A budget item that keeps ballooning

Lawmakers take a strong interest in fire services

IN 1973, in the wake of two horrific fires in Boston and Chelsea, the Legislature approved an assessment on property and casualty insurance companies to pay for firefighter training.

The assessment to fund the Department of Fire Services started small, at $100,000, then grew slowly – to $750,000 in the 1980s, $5 million in the 1990s, and $9 million in the early 2000s. Then, as lawmakers expanded the scope of fire services and began slipping more and more local earmarks into the line item, it started growing faster – to $21 million in 2011 and $27 million in 2019.

This year lawmakers – and Gov. Charlie Baker – are taking spending on fire services to a whole new level. They are tapping the insurance industry for $31 million and they are consolidating $1.7 million of earmarks for a potpourri of local fire projects in a new and entirely separate line item paid for by taxpayers. At nearly $33 million, the overall spending level is up 22 percent from last year.

Tax revenues have been surging of late, and lawmakers tasked with reconciling differences between the House and Senate versions of the budget decided to make their jobs easier by throwing $317 million in additional revenue into the mix. The Massachusetts Taxpayers Foundation thinks the lawmakers were too aggressive with their revenue assumptions, raising the prospect of mid-year spending cuts if the money doesn’t materialize.

The line item for the Department of Fire Services, which trains municipal firefighters at no cost to cities and towns and also operates a hazardous materials response program, is most notable for how it is funded. Officials representing the property and casualty insurance industry say they have no problem dedicating resources to firefighter training, but each year they question why the costs keep rising so rapidly and why they should have to pay for local fire initiatives. They note the costs they incur are passed along to customers in the form of higher premiums.

In his budget, the governor called for a nearly $27 million assessment on property and casualty insurers, an amount that included about $3 million for State Police fire and arson investigations. That money had previously been paid out of a taxpayer-funded State Police account.

The House, in its budget, didn’t go along with the governor’s $3 million State Police shift, but it nevertheless proposed $25.7 million in assessments on insurers to fund the Department of Fire Services. It also did something the insurers loved, breaking out nearly $1.8 million in earmarks for local fire projects into a separate line item to be paid for with tax revenues.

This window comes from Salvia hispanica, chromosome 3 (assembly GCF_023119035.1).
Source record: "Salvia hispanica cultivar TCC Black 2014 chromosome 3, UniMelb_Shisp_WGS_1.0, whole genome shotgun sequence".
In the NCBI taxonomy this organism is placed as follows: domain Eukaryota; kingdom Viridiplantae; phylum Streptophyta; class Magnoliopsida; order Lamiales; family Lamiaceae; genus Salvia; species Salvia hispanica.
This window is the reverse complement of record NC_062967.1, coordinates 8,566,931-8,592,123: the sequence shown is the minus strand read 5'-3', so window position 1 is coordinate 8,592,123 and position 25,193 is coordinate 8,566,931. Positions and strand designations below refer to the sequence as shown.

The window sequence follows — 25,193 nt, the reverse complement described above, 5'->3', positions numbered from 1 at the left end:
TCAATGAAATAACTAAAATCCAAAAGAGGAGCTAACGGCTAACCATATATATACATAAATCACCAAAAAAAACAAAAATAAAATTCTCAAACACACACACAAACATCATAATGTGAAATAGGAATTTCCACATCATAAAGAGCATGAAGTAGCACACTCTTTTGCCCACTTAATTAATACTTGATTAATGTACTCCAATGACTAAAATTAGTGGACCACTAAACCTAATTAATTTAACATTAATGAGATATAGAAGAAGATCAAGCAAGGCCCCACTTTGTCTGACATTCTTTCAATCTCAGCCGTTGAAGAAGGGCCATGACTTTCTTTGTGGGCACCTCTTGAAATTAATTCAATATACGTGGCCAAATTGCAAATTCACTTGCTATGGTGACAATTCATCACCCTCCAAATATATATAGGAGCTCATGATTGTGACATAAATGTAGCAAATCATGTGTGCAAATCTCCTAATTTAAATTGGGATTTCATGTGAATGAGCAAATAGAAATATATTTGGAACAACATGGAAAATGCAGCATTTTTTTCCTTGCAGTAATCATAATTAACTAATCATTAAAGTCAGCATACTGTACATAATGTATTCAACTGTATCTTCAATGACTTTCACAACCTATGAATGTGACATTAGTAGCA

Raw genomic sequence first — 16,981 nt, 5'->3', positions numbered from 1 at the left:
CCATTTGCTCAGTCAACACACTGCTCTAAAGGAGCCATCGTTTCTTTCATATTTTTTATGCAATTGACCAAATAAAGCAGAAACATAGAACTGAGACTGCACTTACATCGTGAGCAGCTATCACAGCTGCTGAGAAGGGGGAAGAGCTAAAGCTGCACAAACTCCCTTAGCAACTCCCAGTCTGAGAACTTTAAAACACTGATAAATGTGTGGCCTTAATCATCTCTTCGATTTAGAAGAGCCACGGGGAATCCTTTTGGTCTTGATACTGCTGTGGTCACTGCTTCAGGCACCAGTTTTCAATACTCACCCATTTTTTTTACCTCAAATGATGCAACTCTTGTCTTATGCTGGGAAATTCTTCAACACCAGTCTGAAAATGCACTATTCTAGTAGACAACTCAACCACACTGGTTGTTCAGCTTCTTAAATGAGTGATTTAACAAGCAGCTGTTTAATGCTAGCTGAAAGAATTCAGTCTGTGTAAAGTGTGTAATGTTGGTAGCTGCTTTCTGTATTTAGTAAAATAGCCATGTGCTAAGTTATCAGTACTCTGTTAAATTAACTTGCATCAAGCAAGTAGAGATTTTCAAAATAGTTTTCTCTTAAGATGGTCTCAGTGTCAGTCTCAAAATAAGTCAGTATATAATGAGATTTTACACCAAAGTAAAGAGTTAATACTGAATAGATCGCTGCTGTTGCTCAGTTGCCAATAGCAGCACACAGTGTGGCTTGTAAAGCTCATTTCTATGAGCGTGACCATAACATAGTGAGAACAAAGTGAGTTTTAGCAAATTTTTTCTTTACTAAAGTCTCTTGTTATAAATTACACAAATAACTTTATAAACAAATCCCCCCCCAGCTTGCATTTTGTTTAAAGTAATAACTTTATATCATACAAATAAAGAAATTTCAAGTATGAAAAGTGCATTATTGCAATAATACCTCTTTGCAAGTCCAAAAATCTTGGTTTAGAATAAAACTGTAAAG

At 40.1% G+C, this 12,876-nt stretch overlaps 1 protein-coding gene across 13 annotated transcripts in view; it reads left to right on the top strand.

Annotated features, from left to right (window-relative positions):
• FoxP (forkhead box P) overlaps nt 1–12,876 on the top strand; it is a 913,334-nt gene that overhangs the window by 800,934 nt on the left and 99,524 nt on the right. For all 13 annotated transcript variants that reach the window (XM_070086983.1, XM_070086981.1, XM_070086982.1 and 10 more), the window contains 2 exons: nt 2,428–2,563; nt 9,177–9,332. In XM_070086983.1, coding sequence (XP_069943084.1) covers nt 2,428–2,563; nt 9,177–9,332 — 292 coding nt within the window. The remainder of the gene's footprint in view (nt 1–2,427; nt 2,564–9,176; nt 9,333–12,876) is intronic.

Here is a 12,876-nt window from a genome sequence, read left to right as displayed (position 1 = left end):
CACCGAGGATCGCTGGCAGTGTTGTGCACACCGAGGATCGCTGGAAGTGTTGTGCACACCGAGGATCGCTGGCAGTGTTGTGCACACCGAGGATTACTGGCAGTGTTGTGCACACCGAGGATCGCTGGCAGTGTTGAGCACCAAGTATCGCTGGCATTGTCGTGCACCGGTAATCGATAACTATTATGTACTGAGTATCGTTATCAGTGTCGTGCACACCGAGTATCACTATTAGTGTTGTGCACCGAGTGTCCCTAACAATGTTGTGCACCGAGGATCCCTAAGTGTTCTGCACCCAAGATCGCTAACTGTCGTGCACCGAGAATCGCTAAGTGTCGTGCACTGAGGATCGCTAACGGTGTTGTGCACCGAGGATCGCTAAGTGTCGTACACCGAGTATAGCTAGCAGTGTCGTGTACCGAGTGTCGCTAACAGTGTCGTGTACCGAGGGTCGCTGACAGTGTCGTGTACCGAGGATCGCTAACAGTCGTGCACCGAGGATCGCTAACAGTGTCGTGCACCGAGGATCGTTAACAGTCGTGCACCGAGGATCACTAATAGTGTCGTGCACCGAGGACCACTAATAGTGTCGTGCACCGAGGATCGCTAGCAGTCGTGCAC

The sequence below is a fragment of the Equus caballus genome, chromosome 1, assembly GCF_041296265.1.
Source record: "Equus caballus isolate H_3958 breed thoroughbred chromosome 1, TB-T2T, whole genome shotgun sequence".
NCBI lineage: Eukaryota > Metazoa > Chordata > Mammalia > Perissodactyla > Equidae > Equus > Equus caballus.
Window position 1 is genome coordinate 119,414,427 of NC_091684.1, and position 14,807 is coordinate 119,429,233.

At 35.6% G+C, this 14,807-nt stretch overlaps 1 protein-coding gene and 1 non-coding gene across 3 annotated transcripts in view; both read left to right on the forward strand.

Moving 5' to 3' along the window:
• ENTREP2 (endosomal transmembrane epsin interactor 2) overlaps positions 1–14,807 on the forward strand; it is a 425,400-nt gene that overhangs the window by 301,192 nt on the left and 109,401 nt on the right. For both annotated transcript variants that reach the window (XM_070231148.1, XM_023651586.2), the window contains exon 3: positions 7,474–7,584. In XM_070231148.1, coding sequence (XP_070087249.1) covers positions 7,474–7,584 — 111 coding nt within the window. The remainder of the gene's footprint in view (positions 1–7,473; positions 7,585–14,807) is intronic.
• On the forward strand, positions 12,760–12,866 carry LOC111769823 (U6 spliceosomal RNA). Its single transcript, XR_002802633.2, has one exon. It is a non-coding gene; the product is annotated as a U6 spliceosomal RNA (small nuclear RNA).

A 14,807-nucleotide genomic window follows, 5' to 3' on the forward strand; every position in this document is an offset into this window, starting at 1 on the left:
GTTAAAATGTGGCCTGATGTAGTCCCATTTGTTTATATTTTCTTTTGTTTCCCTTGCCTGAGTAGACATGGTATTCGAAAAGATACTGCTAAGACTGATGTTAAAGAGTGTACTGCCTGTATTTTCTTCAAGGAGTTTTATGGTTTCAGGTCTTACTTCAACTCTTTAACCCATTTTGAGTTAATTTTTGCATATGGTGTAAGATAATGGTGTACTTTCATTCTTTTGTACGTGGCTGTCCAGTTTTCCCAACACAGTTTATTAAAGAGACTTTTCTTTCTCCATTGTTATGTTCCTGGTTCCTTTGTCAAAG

The Senate budget lumped earmarks, the $3 million in State Police funding, and money for the Department of Fire Services in one $31.2 million assessment on insurers.

The two branches resolved their differences on Monday by assessing the insurers for a total of $31.1 million and creating a separate line item for $1.6 million in local earmarks.

Meet the Author

Bruce Mohl

Editor, CommonWealth

About Bruce Mohl

Bruce Mohl is the editor of CommonWealth magazine. Bruce came to CommonWealth from the Boston Globe, where he spent nearly 30 years in a wide variety of positions covering business and politics. He covered the Massachusetts State House and served as the Globe’s State House bureau chief in the late 1980s. He also reported for the Globe’s Spotlight Team, winning a Loeb award in 1992 for coverage of conflicts of interest in the state’s pension system. He served as the Globe’s political editor in 1994 and went on to cover consumer issues for the newspaper. At CommonWealth, Bruce helped launch the magazine’s website and has written about a wide range of issues with a special focus on politics, tax policy, energy, and gambling. Bruce is a graduate of Ohio Wesleyan University and the Fletcher School of Law and Diplomacy at Tufts University. He lives in Dorchester.

About Bruce Mohl

Bruce Mohl is the editor of CommonWealth magazine. Bruce came to CommonWealth from the Boston Globe, where he spent nearly 30 years in a wide variety of positions covering business and politics. He covered the Massachusetts State House and served as the Globe’s State House bureau chief in the late 1980s. He also reported for the Globe’s Spotlight Team, winning a Loeb award in 1992 for coverage of conflicts of interest in the state’s pension system. He served as the Globe’s political editor in 1994 and went on to cover consumer issues for the newspaper. At CommonWealth, Bruce helped launch the magazine’s website and has written about a wide range of issues with a special focus on politics, tax policy, energy, and gambling. Bruce is a graduate of Ohio Wesleyan University and the Fletcher School of Law and Diplomacy at Tufts University. He lives in Dorchester.

The earmarks are mostly for fire gear and equipment, but many are vaguely worded. Worcester, for example, would receive $250,000 for fire safety equipment; Dover would get $104,000. Brockton would receive $25,000 to update and repair its fire stations, while Palmer would receive $40,000 for station work. Taunton would receive $40,000 for a replacement floor for a fire station and Westwood would get $25,000 for a memorial monument.

One more step remains in the budget process – the governor has to decide what to approve and what to veto. In the past, he has vetoed most of the local earmarks for fire equipment and such, but each time the Legislature has overridden his veto.